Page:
Facing growing and increasingly prominent calls to restore solar panels to the White House roof, roughly 30 years after Ronald Reagan pulled off the panels President Jimmy Carter put up, Secretary of Energy Steven Chu made an exciting announcement at Green Gov last October:
As we move toward a clean energy economy, the White House will lead by example.
I’m pleased to announce that, by the end of this spring, there will be solar panels that convert solar light into electricity and a solar hot water heater on the roof of the White House.
As Secretary Chu put it,
It’s been a long time since we’ve had them up there.”
Around the world, the White House is a symbol of freedom and democracy. It should also be a symbol of our commitment to a clean energy future.
“By the end of this spring …”
Last I checked, despite Global Warming’s disruptive impacts on our weather, 21 June 2011 marks “the end of this spring” and, well, President Barack Obama has not (yet?) mirrored President Carter’s mounting on top the White House to demonstrate to the world that solar power can contribute to answering our economic, energy, and environmental challenges (and opportunities).
And, the Administration’s almost certain failure to meet its self-imposed deadline began to get some public notice in the past few weeks. As Bill McKibben put it,
That was nine months ago. With one week left until the end of spring, can you guess the next part of the story?
We still have faith. A week’s a long time. In the last few days, 20,000 Americans have written to ask the president to keep his promise. The White House is a can-do bunch (they bailed out the banks in a matter of hours!). Hope springs eternal. Sort of.
We’ll be watching the roof.
A White House reaction
Facing this public scolding, the Administration chose to respond today with an affirmation of its commitment to solar power. While An Update on White House Solar Panels and Our Solar Program appeared at the DOE energy blog, White House public communications staff pushed out the material.
We cannot win the future without winning the clean energy race, which is why President Obama laid out a clear goal to increase our nation’s clean energy share and continue to build a 21st century clean energy economy. Last fall, to underscore the Obama Administration’s commitment to clean and renewable energy, Energy Secretary Steven Chu and CEQ Chair Nancy Sutley announced that the Energy Department would lead a project to install American solar photovoltaic panels and a solar hot water heater on the roof of the White House.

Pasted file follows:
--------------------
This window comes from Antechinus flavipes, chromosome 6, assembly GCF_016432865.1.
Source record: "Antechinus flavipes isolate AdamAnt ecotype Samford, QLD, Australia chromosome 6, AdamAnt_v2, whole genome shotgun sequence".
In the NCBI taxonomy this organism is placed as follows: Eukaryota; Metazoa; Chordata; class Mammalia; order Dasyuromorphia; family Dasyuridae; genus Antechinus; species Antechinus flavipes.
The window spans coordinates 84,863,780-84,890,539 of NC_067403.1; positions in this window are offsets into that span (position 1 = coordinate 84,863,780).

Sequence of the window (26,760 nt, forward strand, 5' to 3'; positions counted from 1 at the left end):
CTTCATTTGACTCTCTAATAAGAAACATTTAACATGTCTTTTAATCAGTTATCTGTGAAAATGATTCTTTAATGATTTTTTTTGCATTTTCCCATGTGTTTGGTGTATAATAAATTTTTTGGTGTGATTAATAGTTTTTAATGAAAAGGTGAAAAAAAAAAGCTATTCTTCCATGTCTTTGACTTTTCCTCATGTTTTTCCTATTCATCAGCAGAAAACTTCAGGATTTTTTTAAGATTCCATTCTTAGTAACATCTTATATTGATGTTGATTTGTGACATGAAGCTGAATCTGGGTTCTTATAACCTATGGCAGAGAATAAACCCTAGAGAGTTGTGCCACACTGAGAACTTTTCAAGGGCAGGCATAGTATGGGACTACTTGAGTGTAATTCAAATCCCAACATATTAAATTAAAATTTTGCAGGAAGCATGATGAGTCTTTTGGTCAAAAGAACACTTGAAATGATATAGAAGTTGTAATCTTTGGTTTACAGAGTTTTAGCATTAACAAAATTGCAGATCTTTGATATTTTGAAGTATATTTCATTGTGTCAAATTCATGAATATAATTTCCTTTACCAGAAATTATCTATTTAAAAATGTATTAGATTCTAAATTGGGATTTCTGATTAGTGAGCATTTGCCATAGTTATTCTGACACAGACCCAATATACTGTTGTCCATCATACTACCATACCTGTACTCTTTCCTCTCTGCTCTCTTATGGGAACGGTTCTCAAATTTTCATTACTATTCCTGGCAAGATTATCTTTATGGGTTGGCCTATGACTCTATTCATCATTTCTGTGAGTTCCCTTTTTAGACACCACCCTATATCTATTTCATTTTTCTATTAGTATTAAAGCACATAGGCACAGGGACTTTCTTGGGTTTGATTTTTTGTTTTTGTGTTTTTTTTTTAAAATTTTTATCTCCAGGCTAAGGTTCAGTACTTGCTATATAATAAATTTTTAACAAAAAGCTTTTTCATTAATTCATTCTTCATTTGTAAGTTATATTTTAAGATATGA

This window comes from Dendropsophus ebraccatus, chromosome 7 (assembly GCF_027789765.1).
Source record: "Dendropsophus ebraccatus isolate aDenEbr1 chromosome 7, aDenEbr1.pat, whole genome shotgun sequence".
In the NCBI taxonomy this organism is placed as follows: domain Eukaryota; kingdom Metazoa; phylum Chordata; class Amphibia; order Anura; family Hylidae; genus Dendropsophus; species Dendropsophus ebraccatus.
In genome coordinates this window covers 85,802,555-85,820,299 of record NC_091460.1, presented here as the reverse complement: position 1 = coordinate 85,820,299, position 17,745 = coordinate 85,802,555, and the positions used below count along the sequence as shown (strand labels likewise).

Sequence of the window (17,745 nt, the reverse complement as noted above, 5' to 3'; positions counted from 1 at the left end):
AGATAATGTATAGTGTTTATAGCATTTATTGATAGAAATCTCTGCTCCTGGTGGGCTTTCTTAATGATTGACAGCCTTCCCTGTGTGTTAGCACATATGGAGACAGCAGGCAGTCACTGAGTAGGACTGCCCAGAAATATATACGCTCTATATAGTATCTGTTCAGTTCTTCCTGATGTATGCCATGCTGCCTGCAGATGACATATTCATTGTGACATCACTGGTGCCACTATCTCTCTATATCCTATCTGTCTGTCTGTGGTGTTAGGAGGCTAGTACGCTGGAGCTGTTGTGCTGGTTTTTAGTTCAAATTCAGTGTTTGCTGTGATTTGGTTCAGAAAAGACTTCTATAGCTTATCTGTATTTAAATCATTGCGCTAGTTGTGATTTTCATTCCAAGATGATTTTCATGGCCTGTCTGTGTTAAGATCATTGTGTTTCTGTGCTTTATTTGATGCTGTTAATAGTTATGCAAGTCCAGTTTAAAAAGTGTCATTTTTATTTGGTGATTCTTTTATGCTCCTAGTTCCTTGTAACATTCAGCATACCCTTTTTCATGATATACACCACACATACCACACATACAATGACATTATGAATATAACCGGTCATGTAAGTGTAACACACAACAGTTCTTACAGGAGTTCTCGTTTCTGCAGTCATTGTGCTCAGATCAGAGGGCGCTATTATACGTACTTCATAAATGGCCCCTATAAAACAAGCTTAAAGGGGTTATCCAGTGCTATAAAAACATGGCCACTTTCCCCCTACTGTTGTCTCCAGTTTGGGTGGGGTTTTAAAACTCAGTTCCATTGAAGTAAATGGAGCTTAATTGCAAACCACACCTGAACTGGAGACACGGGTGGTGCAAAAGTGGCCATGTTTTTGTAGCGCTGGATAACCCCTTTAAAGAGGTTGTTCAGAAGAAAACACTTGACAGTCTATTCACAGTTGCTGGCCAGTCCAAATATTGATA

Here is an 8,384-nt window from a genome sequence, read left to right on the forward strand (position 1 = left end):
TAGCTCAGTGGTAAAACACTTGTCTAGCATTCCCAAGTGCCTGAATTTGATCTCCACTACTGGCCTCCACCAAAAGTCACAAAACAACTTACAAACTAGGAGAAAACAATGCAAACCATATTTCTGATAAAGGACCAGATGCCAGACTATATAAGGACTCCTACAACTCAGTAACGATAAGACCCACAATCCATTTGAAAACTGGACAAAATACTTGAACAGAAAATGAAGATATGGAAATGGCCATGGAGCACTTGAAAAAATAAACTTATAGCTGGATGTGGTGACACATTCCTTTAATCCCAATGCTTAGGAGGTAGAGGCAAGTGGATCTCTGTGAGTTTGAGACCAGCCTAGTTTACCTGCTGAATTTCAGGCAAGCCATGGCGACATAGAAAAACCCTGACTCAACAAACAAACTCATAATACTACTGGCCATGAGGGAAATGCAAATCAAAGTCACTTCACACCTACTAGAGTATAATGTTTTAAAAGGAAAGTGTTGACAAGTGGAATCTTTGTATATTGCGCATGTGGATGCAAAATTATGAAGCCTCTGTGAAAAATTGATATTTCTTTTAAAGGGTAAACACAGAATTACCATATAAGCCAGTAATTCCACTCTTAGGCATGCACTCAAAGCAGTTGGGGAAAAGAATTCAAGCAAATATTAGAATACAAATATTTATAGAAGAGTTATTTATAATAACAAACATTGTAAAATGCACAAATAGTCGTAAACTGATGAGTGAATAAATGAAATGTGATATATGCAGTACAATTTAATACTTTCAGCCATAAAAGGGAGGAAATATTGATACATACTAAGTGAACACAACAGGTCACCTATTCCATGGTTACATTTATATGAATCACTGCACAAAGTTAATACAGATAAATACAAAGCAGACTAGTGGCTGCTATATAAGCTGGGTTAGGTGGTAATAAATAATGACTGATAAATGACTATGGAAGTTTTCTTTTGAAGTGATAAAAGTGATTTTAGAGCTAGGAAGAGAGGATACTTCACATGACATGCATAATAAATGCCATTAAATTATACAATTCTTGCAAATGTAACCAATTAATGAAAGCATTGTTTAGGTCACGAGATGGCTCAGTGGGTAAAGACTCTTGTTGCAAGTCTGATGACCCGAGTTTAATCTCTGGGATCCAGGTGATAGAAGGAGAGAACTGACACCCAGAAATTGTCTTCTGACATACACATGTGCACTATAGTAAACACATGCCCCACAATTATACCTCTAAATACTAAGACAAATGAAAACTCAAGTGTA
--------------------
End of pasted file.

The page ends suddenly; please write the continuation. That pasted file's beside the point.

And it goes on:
Do you note something missing from this? How about that they promised that the panels would be up “before the end of spring”? In, of course, an item posted on the last full day of spring 2011.
The Energy Department remains on the path to complete the White House solar demonstration project, in keeping with our commitment,
Secretary Chu was quite clear in his commitment to have this done by a specific date. “The Energy Department” (sic, note that the Department of Energy blog used the wrong title) is absolutely not “on the path … in keeping with [its] commitment”.
I would be furious with a contractor who promised to have work done by a date certain who arrived on the eve of the deadline with a proud statement that he/she was “on the path to complete [the work] in keeping with [their] commitment” when the work wasn’t done as promised.
As one acquaintance put it to me in an email, “I wished I’d realize that this is what I should have done when I was in school. This is what I should have told the professors about late assignments:
“Handing in my homework is key to winning the future. I have done a lot of other homework in the past, and I assure you, I remain on the path to completing my homework. I look forward to sharing with you the exact date when I deem it appropriate.”
With the deadline passing, the pressure will only grow …
Bill McKibben has vowed to keep up the pressure on the Administration to lead by example.
Barack Obama told his supporters after the election that he needed constant pressure–from now on we’ll do our best to provide it, and on issues even more significant than this.
Let’s be clear … the public wants this …
A new Yale survey shows that shows that support for clean energy is almost unanimous with 91 percent of Americans saying that “developing sources of clean energy should be a very high (32%), high (35%), or medium (24%) priority for the president and Congress.”
Yes … symbolic … but symbols matter
What might happen if President Obama got his hands dirty helping put solar panels on his (and our) White House roof? (And, well, also conduct a White House barnraising weatherization event?)
- Would this inspire people to do energy efficiency in their own homes?
- Would that inspires Americans to put solar on their roofs?
- Would this help bring visibility to the fact that global warming is real and a serious risk … and that real solutions and opportunities exist?
- Would this help build a movement to pressure politicians toward action?
- Would that enable President Obama to move renewable energy legislation through the Congress to help put insulation in our walls and solar on our roofs?
A path forward?
As opposed to White House staffer (a key one on energy, sigh …) who stated that she wasn’t into “stunts”, Secretary Chu understands the power of symbols.
This fall, the bi-annual Solar Decathlon will be held (as always, phew) in Washington, DC (sadly, in Potomac Park rather than on the Mall).
Why not have the White House solar panels go up and active during The Solar Decathlon?
Why not have a representative from the 20 teams join President Obama (and his family) in a ceremony to turn these panels on?
Want to have the symbol reverberate with impact? That, imo, would do so …